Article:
How to Manage Recoil and Shoot Faster
For most hunters, shooting faster means making fast and accurate follow-up shots
Straight-pull rifles like the Savage Impulse are designed to allow the shooter to cycle the action and ultimately shoot faster than traditional bolt-action rifles. For most hunters, shooting faster means making fast and accurate follow-up shots. The offseason is a great time to improve your speed and accuracy for follow-up shots with good position building and lots of practice with your rifle.
A big part of making quick and accurate follow-up shots is recoil management. The better you can mitigate a rifle’s recoil, the quicker you can get back on-target. Like getting an accurate first shot, your recoil management starts with building a solid position before you pull the trigger. If you’re off-balance, or in an otherwise unstable position, the recoil will knock you around and it’ll take you longer to get back on target for your next shot.
When possible, build a shooting position with your weight forward, slightly into the gun. You don’t’ want to be falling forward, but many shooters have a tendency of standing straight up or even leaning back. When the rifle recoils, shooters in these positions are rocked back, and off target.
So lean forward, slightly. If you’re using a bipod, you want to load the bipod by pressing your weight into the buttstock of the gun.
If you’re shooting offhand, use your support hand to pull the stock of the rifle tightly into your shoulder as you’re leaning slightly forward. This isn’t always the most accurate position to shoot offhand for single shots, but it’s the best to manage recoil, and if you want to shoot fast and accurately, it’s a concession you should make. Weight forward and pulling the gun to your shoulder will help you recover from your shot, cycle the action, and get back on target faster.
Stay on the Gun
Along with managing recoil, staying on the gun will help you get that follow-up shot off more quickly. It’s common after taking a shot for a hunter to drop the rifle from their shoulder, cycle the action, re-shoulder the rifle, aim, then fire another shot. Most of us do this out of habit and there isn’t anything inherently wrong with it, it’s just not fast.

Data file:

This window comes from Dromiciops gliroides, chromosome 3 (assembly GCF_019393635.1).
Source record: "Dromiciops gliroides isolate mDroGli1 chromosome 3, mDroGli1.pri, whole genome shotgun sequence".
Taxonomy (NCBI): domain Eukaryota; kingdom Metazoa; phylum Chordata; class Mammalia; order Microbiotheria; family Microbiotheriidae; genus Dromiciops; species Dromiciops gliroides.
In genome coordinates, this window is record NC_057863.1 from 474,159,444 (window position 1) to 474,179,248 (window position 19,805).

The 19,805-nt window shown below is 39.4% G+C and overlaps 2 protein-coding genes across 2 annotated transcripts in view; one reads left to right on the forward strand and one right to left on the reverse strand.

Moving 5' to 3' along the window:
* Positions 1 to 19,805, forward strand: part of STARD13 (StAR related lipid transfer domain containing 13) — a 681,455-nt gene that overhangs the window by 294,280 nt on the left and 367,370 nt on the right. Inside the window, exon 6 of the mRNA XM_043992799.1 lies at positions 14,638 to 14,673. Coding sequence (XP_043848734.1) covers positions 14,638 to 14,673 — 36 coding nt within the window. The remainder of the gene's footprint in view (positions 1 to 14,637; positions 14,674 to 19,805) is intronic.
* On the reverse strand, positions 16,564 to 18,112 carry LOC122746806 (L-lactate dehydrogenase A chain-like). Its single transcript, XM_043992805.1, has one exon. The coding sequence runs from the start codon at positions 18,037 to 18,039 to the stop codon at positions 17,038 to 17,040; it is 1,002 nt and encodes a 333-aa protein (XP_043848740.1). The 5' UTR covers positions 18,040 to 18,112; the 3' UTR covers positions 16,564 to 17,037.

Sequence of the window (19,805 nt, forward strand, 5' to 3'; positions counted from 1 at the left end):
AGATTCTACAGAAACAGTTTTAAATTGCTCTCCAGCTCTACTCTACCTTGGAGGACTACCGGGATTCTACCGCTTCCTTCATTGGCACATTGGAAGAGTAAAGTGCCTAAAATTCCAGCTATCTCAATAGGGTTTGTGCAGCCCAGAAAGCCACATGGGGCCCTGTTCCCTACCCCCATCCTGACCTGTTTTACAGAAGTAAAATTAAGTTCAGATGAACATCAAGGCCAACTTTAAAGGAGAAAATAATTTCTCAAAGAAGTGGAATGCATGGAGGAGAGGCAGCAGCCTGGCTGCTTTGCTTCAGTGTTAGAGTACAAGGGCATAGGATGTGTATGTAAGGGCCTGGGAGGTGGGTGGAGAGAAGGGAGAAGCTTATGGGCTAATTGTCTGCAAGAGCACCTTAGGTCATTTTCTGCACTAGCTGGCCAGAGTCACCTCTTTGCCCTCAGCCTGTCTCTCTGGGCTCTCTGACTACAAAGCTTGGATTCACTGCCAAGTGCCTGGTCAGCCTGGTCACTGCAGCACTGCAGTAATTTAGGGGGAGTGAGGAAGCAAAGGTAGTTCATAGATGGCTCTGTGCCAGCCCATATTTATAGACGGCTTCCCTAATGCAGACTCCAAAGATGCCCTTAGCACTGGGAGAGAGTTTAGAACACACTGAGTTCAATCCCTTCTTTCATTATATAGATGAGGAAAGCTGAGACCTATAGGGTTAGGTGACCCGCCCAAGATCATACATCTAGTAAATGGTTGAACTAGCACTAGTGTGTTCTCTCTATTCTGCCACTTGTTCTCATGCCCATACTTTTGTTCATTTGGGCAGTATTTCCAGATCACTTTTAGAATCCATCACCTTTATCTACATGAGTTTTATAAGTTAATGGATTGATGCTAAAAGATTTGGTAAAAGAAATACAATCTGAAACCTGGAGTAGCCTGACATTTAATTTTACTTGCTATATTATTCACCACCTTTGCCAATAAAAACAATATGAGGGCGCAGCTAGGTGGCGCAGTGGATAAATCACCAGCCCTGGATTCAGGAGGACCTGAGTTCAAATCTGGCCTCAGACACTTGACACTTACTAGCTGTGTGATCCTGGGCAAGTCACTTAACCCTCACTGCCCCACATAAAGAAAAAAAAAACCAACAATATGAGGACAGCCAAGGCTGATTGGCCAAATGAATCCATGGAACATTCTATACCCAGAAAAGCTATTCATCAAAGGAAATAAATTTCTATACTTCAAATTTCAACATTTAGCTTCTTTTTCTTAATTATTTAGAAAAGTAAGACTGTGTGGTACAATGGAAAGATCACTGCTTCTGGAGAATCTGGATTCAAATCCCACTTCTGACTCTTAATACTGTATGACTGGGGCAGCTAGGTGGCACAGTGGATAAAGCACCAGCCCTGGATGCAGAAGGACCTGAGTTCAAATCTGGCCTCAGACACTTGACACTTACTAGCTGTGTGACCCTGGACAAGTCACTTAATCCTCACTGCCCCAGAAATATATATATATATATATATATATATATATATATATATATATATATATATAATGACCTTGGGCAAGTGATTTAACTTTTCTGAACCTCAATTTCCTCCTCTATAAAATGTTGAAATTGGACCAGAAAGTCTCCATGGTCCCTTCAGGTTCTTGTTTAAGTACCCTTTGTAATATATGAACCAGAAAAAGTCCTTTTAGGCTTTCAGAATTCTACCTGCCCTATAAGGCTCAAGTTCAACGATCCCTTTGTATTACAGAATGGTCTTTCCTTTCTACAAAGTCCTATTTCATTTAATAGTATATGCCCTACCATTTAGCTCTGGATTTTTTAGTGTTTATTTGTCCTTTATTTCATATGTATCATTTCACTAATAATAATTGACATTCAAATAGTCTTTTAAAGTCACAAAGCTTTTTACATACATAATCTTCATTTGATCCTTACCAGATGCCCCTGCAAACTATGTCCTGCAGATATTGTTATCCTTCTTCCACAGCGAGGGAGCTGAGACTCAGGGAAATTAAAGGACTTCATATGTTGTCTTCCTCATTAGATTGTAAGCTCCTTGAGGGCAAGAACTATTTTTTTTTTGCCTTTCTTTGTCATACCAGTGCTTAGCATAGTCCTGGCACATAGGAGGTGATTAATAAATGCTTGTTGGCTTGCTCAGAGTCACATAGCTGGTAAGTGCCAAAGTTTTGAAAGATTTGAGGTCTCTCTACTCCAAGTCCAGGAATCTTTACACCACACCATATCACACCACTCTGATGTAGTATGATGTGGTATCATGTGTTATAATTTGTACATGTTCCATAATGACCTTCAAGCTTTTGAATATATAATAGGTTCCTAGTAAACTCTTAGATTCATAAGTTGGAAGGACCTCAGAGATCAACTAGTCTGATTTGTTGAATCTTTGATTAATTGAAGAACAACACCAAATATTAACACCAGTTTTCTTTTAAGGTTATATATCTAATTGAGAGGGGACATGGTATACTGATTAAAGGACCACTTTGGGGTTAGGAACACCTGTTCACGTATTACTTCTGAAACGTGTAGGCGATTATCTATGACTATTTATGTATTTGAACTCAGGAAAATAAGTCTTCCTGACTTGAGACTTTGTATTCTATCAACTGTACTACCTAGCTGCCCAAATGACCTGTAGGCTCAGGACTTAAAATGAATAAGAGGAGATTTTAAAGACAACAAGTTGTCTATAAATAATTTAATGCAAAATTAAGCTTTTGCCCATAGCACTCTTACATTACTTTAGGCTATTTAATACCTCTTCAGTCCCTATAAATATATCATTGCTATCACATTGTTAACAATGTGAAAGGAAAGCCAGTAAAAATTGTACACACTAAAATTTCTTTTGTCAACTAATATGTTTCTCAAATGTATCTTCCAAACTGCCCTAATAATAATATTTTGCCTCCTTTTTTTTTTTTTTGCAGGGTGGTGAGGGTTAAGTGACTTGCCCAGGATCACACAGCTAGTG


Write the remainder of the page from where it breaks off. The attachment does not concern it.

Keeping the gun on your shoulder between shots saves precious time when you need to get another round on target quick. Cycling the action—especially a straight-pull action—is very efficient while the rifle is still on the shoulder. Eliminating unnecessary movement speeds up the process.
It’s also important to keep your cheek weld on the stock as you cycle the action. Maintaining your head position with both eyes open allows you to watch the target while you’re cycling the rifle. You’ll find the target in the scope again much more quickly than if you have to re-shoulder the rifle and re-establish your head position and sight picture through the scope or sights.
Dry fire practice can help you speed up and stabilize your shooting tremendously. It helps build familiarity with your rifle and its function. You can practice your positions, cycling the rifle, and breathing and shot process without firing a shot.
It’s important to practice with live ammo too if you really want to improve your speed and accuracy. You might need to adjust your position to best manage the recoil, reload, and get back on target quickly. Timing yourself in basic drills can help you track your progress—like how fast you can get three shots on a steel plate at 100 yards.